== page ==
Simon Baker speaks at Sheffield School of Architecture's Theory Forum.
The 2016 Theory Forum opened up the discussion of issues of local identity, global dependency, xenophobic and oppressive aspects of communities and limitations of public participation.
Is local identity, defined by the activity and animation in space brought about by the engagement of its citizens, the local community? If so how do we stimulate activities which anaesthetise the Mcdonaldisation of an area? Places with high degrees of rationalization which produce, ‘islands of the living dead’ (Ritzer 2003) or ‘voodoo cities’ (Harvey 1988). These over controlled sterile spaces offer standardised simulated or ‘inauthentic leisure’ and lifestyle experiences where participants are reduced to listless automated and unengaged beings; zombie places (Lashua 2015).
The presentation explored the above theoretical context as a starting point for a local project to provide a public convenience. An innocuous building, the toilet responds to a local need to provide facilities and stop antisocial behaviour. The project has the potential to subvert the expected by additionally providing a ‘neutral space’ of no use; similar to Tschumi’s ‘’House of the people’’. This programless space could potentially stimulate upheaval and challenge the context of singular controlled use of space forcing new occupancies and dialogues of participation.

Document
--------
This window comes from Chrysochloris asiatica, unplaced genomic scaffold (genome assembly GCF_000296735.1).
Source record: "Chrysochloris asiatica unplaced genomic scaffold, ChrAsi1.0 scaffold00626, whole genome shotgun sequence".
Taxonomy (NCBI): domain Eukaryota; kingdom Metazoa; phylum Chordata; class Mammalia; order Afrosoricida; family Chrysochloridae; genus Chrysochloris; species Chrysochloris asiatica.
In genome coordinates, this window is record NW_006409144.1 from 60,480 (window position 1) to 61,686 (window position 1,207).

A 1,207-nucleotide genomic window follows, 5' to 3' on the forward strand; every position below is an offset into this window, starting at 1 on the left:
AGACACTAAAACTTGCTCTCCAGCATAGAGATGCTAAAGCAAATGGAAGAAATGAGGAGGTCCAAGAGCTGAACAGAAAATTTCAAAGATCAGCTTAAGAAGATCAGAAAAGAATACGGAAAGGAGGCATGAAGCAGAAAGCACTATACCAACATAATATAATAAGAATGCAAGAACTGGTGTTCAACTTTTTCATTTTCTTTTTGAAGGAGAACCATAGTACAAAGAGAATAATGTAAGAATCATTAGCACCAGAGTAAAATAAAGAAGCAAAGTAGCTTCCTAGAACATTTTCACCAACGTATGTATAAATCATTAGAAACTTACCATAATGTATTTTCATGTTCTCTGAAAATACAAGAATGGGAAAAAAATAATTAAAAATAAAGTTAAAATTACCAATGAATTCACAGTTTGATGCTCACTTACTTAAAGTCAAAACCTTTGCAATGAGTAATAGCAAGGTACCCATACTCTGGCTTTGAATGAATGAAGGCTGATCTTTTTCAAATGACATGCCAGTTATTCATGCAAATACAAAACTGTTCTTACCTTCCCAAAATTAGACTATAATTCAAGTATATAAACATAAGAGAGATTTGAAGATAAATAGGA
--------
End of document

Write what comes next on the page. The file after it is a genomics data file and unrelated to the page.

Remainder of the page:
The project creates a tension, resulting from the inherent challenge proposed by the architect of its client. How do you justify a space with no use? Is it right to give communities what they think they want? Do architects have a responsibility to challenge preconceived notions of stability for fear of perpetuating the status quo and boredom?